• An examination of the general principles of legal development.
  • An enquiry into the scientific arrangement of the law.
  • An examination of any other juridical conception which by reason of their fundamental character or deserves special attention for interpretation.
  • It avoids misconceptions and assist us in understanding what theoretical jurisprudence is.[15]


By understanding Jurisprudence as a master science of law, we find that jurisprudence is a scientific investigation studying and examining the underlying notion and constituent ideas of the complex ideas of law.  John Chipman Gray was an American scholar and a professor at Harvard Law School, who defined Jurisprudence as “the science of law, the statement and systematic arrangement of the rules followed by the Courts and the principals involved in those rules”. Each terminology in his definition highlights the existence of the scientific domain. Considered to be one of the fathers of American Legal Realism, his definition of law also highlights the scientific character and idea that he developed in his theories. Gray advocated that Jurisprudence studies the fundamental legal principles and their interconnection and relation to other disciplines such as philosophy, economics, etc. Examining his definition in the light of the parameters that I have quoted above, Gray’s definition of Jurisprudence tries to understand the law to have rules in an orderly and methodologically arranged manner. Gray suggests that a law or legal order is more than just an abstract system of logically coherent moral norms, it is an order that is constituted by a community of human beings conducting and regulating themselves in the goodwill and just of the state.[16] The thrust of Gray's Jurisprudence definition is an investigation always towards political actuality as well as a legal formality. He had a brilliant analysis of the conceptual deductions and experiments implicit in talk of the State to give justice as well as a sharp eye on the political forces that sustain the existence of "the State".[17] The task of jurisprudence in his understanding, however, is neither the analysis of relations nor the identification of the real power-holders unlike Austin who identifies sovereign to be the real power, its concern is with the state and its law and its practical implication systematically, not with the political relationships that are preconditions for the existence thereof.[18] Gray criticized Austin also by pointing out that Jurisprudence is a systematic and scientific arrangement of general rules; isolated particular commands are ordinarily no proper subject for it. [19] Such general rules have some fundamental principles that are to be monitored and followed by the Courts who exist to administer justice in the society. According to Gray, the judges settle what facts exist and also lay down rules according to which they deduce legal consequences from facts which draws our attention towards the deduction method which glorifies scientific character. [20]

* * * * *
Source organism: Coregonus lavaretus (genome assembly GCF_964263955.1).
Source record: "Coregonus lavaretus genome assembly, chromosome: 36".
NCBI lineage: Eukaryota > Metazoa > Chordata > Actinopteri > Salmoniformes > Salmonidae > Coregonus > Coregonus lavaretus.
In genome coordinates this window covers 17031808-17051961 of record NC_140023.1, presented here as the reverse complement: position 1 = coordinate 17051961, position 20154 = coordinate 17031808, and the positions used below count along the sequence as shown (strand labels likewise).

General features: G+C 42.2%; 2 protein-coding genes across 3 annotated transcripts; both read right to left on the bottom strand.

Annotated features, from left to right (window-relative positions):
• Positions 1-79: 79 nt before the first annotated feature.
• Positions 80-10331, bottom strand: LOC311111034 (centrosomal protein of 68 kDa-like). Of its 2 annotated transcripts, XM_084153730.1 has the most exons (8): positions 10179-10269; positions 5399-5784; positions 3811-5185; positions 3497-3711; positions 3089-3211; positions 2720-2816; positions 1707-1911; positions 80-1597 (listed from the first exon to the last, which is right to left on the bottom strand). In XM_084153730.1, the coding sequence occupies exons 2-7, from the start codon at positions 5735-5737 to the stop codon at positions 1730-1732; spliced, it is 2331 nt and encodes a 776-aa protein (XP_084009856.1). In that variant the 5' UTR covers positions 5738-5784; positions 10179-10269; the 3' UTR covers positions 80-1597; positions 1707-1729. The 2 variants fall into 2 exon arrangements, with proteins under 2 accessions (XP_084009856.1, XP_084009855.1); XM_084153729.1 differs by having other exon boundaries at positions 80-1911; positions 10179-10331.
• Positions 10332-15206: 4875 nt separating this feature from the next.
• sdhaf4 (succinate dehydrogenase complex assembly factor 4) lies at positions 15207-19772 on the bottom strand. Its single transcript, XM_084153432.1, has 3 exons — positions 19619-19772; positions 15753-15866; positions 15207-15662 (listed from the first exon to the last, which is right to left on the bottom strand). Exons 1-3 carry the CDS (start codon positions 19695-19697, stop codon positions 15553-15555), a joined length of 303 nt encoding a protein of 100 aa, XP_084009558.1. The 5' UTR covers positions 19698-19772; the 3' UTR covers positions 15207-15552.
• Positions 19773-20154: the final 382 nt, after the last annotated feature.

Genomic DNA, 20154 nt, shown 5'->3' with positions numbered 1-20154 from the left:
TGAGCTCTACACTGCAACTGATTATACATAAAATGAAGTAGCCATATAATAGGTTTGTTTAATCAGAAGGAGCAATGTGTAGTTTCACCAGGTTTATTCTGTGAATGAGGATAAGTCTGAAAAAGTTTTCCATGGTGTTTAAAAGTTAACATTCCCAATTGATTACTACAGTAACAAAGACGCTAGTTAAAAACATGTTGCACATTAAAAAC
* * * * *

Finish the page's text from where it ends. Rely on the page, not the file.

Gray’s definition scrutinizes and observes the principal, subordinate and fundamental ideas of law laid down which make up the complex idea of the law, for example, the observation about the state, the sovereign, and the administration of law in the society. It investigates and postulates into the sources of law and that’s why pointed out that until and unless a statute is enforced by the Courts who administer justice, enforces it, it remains a source of law and studies the legal development in different political notions thereby enquiring and finding theories to arrange the law systematically and laid special interpretation to Austin’s loopholes and propounded his more logical definition of jurisprudence which also shows the misconceptions which he eradicated and gave us a proper understanding of scientific jurisprudence.


Jurisprudence is a study that would always alter and acquire liberal interpretation of different jurists, scholars, and professors and to some extent definitions propounded by various law students. Jurisprudence explains and judges law and legal reasoning from the perspective of the scientific, philosophical, and legal points of view. Jurisprudence as master science of law seeks an understanding of the significance of law a priori, through the analysis of legal concepts according to standards that are viewed as independent of those concepts, and which stand outside the social and historical contexts in which those concepts figure and emphasizes the practical implication of the same.

[1]Beverly D. Evans, Evolution of Jurisprudence, the Georgia Historical Quarterly, DECEMBER, 1921, Vol. 5, No. 4 (DECEMBER, 1921), p. 4-5.st

[2]  Brendan F.Brown, Jurisprudential Basis of Roman Law, 12, Notre Dame L. Rev.361 (1937), p. 365.

[3]Beverly D. Evans, Evolution of Jurisprudence, the Georgia Historical Quarterly, DECEMBER, 1921, Vol. 5, No. 4 (DECEMBER, 1921), p. 5-6.

[4]Henry H. Brown, Ulpian’s Definition of Jurisprudence, Canadian Law Times, 758 (1921), Vol.41, p. 758.

[5]Dr. V.D. Mahajan, Jurisprudence and Legal Theory, 5th edition.

[6] W.S. Holdsworth, Sir Thomas Erskine Holland (1835-1926), University of Pennsylvania Law Review and American Law Register , Jan., 1928, Vol. 76, No. 3 (Jan., 1928), pp. 239.

[7] Ibid. p. 239-240.

[8] Dr. V.D. Mahajan, Jurisprudence and Legal Theory, 5th edition.

[9]Mitchel Lasser, Comparative Readings of Roscoe Pound’s Jurisprudence, The American Journal of Comparative Law, FALL 2002, Vol. 50, No. 4 (FALL 2002), p. 726.

[10]Michael Martin, Roscoe Pound’s Philosophy of Law, ARSP: Archiv für Rechts- und Sozialphilosophie / Archives for Philosophy of Law and Social Philosophy , 1965, Vol. 51 (1965), p.41.

[11]Austin Chinhengo, Essential Jurisprudence, Cavendish Publishing Essential Series, ed.2nd, p. 2.

[12]Orvill C. Snyder., Preface to Jurisprudence: Text and Cases, (1954), p.5.

[13] W. (William) (Translator Hastie, Editor); et al. Outlines of the Science of Jurisprudence. An Introduction to the Systematic Study of Law, (1982), p.140.

[14]Sean Coyle, George Pavlakos, Jurisprudence or Legal Science? A Debate about the Nature of Legal Theory, Oxford and Portland, Oregon, (2005), p.13.

[15]John W. Salmond, Jurisprudence or the Theory of the Law, (1902), p.6.

[16] Neil MacCormick, Political Frontier of Jurisprudence: John Chipman Gray on the State, 66 Cornell L. Rev. 973 (1981), p. 982.

[17]Ibid. p.974.


[19]Wilfrid E. Rumble, Austin in America: The Case of John Chipman Gray, 53 AM. J. LEGAL Hist. 265 (2013), p. 287.

[20]L B Curzon, Jurisprudence, ed.2nd, p.185.